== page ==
Claudia Rankine Comes to WC

By The Elm - Sep 16,2015@5:48 pm

By Meaghan Menzel

Copy Editor

Claudia Rankine returned to Washington College Sept. 9 in Decker Theatre to read from her book, “Citizen: An American Lyric,” which was assigned as the 2015 first year reading.

According to Associate Professor of English Dr. James Hall, Rankine “first visited the campus, reading her fourth book… ‘Don’t Let Me Be Lonely: An American Lyric.’”

Rankine’s “Citizen” won the 2014 National Book Critics Circle Award for Poetry and, according to the WC website, “holds the distinction of being the only poetry book ever listed as a New York Times bestseller in the nonfiction category.” She is the co-editor for the anthologies, “The Racial Imaginary: Writers on Race in the Life of the Mind” and “American Women Poets in the 21st Century: Where Lyric Meets Language,” and she has been published in anthologies including “Great American Prose Poems: From Poe to the Present” and “Giant Step: African American Writing at the Crossroads of the Century.”

According to Dr. Hall, “Citizen” “freezes moments of racism in order to turn them back and toward the heat of analysis… The reader is positioned in many of these pieces as the body upon which harm is done in micro and macro aggressions.”

The spark for the whole book, according to Rankine, was after Hurricane Katrina. “I realized that’s when it started… That was the moment when you thought, ‘oh my God. They’re going to let all those black people die. They don’t really care… I’d say that that was the first piece, the first visual moment I had of the warehousing of black bodies.”

Claudia Rankine’s book “Citizen” was chosen as the first-year book to be read by all incoming students.

Claudia Rankine’s book “Citizen” was chosen as the first-year book to be read by all incoming students.

Rankine said that the way her first section of “Citizen” began was “I called up my friends… and I said to them, ‘tell me a moment where you were doing something very ordinary… and suddenly somebody said or did something and made you understand that you have been reduced to the color of your skin… so these moments were collected and written down. Some of them came from people answering that question. Some of them came from my own life.”

One story she included was when one of her friends was almost arrested for standing outside of her house. A neighbor thought he was stalking the house and called the police. After the police left, Rankine told him that if he wanted to call her to just go into the backyard. According to ‘Citizen,’ he said that “he can speak on the phone wherever he wants.” Rankine said, even if she only meant to protect her friend, “it’s that moment when you realize that you cannot as a black person restructure your life because of white racism… it’s a denial of your own humanity.”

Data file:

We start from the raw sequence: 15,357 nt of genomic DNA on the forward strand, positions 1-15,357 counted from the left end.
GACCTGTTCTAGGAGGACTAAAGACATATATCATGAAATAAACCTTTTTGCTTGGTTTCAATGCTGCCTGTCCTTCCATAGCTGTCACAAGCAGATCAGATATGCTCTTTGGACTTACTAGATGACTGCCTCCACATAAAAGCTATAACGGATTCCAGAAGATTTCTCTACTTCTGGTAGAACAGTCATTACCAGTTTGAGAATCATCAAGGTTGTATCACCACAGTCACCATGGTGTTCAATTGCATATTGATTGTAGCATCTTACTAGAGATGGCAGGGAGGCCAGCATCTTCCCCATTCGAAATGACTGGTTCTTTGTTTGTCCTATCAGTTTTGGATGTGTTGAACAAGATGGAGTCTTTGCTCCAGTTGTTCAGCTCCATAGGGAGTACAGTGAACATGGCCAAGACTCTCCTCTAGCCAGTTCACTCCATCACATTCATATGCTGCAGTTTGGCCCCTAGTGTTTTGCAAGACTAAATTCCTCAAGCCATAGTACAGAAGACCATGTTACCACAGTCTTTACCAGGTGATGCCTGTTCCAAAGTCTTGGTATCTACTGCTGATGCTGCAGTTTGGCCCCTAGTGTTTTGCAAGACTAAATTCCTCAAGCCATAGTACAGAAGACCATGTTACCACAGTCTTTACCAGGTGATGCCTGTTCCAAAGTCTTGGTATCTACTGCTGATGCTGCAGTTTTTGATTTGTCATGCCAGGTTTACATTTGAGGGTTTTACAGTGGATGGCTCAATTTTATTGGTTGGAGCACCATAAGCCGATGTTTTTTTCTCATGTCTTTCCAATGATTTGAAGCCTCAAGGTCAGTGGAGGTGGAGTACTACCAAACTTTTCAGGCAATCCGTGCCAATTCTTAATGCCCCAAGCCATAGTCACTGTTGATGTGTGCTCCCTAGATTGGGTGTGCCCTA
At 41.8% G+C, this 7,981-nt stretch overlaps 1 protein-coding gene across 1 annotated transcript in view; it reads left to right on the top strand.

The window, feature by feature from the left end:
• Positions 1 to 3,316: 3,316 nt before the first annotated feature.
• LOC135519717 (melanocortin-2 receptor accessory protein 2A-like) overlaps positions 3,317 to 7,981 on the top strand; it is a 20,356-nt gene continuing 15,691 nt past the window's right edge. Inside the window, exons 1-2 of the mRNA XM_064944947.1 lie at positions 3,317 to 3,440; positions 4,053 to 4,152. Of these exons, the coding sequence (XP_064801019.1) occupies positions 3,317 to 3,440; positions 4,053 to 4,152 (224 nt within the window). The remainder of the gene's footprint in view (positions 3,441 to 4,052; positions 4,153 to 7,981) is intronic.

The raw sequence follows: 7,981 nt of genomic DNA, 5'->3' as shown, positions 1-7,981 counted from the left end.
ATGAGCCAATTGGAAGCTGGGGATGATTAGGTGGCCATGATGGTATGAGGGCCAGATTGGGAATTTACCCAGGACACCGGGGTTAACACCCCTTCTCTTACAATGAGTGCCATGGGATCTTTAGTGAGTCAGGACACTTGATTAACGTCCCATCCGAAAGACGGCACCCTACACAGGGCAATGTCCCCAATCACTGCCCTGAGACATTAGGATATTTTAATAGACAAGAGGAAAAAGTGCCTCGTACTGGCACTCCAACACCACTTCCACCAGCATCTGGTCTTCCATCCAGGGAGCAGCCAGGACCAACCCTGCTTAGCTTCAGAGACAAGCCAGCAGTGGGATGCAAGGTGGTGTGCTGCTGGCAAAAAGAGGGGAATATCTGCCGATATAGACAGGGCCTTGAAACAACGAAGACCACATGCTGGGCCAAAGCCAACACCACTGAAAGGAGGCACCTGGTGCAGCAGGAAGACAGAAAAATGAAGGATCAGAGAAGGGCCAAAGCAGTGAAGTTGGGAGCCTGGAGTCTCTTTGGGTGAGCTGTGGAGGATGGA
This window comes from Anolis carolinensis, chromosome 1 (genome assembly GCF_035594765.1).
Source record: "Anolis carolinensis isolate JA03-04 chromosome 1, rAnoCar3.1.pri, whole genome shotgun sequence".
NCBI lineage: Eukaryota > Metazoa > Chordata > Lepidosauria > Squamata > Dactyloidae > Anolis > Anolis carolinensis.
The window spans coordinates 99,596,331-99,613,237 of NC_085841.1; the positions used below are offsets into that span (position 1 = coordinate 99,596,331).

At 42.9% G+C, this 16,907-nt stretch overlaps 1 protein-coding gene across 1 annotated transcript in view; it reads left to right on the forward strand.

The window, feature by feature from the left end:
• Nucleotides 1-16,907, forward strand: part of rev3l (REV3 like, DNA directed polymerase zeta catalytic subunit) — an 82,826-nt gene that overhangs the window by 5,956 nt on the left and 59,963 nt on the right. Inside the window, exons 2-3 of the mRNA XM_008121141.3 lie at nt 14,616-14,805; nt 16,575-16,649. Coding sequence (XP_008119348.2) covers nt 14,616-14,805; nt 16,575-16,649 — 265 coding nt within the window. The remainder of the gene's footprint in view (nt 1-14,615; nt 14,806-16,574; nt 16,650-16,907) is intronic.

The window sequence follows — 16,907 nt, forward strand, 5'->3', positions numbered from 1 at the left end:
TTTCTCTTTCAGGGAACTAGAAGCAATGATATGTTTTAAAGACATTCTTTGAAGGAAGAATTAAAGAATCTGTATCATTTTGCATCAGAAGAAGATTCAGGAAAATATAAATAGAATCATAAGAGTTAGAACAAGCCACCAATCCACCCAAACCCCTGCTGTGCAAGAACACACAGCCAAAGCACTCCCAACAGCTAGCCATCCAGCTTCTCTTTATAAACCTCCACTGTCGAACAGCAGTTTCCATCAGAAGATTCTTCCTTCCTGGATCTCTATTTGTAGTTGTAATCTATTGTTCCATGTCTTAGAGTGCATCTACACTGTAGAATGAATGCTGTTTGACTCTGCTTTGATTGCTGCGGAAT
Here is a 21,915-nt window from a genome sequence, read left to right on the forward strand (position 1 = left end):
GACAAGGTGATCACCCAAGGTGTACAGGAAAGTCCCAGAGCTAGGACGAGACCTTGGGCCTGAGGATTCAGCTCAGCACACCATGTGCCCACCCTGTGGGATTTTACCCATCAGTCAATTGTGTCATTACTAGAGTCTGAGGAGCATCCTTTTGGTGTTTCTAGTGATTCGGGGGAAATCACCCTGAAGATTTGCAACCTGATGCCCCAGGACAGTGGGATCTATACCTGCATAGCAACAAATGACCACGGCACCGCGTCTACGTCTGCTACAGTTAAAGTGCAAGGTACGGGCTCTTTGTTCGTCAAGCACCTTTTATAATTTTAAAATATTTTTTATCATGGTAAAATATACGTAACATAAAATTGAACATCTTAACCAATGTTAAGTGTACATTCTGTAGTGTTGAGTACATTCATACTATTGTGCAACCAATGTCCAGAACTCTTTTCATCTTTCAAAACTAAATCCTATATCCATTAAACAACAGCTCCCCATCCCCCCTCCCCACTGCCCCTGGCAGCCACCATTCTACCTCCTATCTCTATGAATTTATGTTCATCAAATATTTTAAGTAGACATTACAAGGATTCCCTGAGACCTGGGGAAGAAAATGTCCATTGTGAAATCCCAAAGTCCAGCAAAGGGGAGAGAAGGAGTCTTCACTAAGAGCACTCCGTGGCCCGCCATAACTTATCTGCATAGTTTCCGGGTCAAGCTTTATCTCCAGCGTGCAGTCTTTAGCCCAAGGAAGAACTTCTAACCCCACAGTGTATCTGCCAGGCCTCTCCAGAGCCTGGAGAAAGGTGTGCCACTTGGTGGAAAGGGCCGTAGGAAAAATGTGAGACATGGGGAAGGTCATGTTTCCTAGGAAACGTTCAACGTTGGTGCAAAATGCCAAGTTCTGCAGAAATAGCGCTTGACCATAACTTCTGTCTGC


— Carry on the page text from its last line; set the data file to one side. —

Another story she heard was when one of her friends almost got turned away after meeting her therapist face-to-face for the first time just because she had dark skin. Rankine found out her friend still attended the appointment. She said, “I [probably] would’ve done the same thing because you’re in the moment, and you do the next thing. Whatever is the next thing, you do the next thing, even when you feel incredibly injured… I think this is how these aggressions work. You get caught in the moment. Nobody wants to make anybody else uncomfortable. Nobody wants to step out… and say, ‘what you have done is unacceptable.’”

“Citizen” includes several images Rankine picked out. One of them is a piece by the taxidermist Kate Clark. “She buys hide and casts faces and… makes these sculptures,” Rankine said. She had found one of Clark’s pieces that she liked. “One of the things that I often think about is the way that black people are called ‘animals’ …and I thought, ‘alright, I’m not going to run from this idea that I’m an animal, but I’m going to choose the animal that I am… I’m going to choose one that gets hunted.’”

Another image included a piece by Nick Cave who creates “Soundsuits,” full body suits that cover the head and face of the wearer. They resemble living pieces of art. When Rankine first saw his soundsuits, she wanted to know how he came up with them. After doing some research, Rankine said, “it turned out the reason that he started making the soundsuits was… because of Rodney King. After the beating of Rodney King… [Cave] thought that he needed to create something that would cover over the black body so that people would deal with black people as something else and that rage and dismissal and desire to kill black people would be displaced by a moment of surreal-ness.”

Rankine said that she probably would not have written this book if President Barack Obama hadn’t been elected. She said, “People say, ‘if black men only dressed better they wouldn’t be treated this way. If they only were more educated, they wouldn’t be treated this way.’ …Then suddenly we have a president who is a black man, and he’s treated that way… so many realize… it only has to do with the color of your skin.”

Rankine herself has experienced racial prejudice. She said that her husband is white. “My husband’s been pulled over because I was in the car. The police man said to him, ‘How do you know her?’ How do you know your wife… Has that ever happened to you?”

Dr. Hall said, “We can read great works of literature like ‘Citizen’ and learn how to do the work of empathy which for me is the work of being a good citizen.”

“We don’t want to have to engage, but it’s really time I think we begin to think about our own comfort, I mean as women, as people of color, as queer people. We cannot let the dominant culture curtail our humanity and then call that level of aggression and violence normal,” said Rankine.

More about Rankine and her work can be found at her website, claudiarankine.com

The Elm

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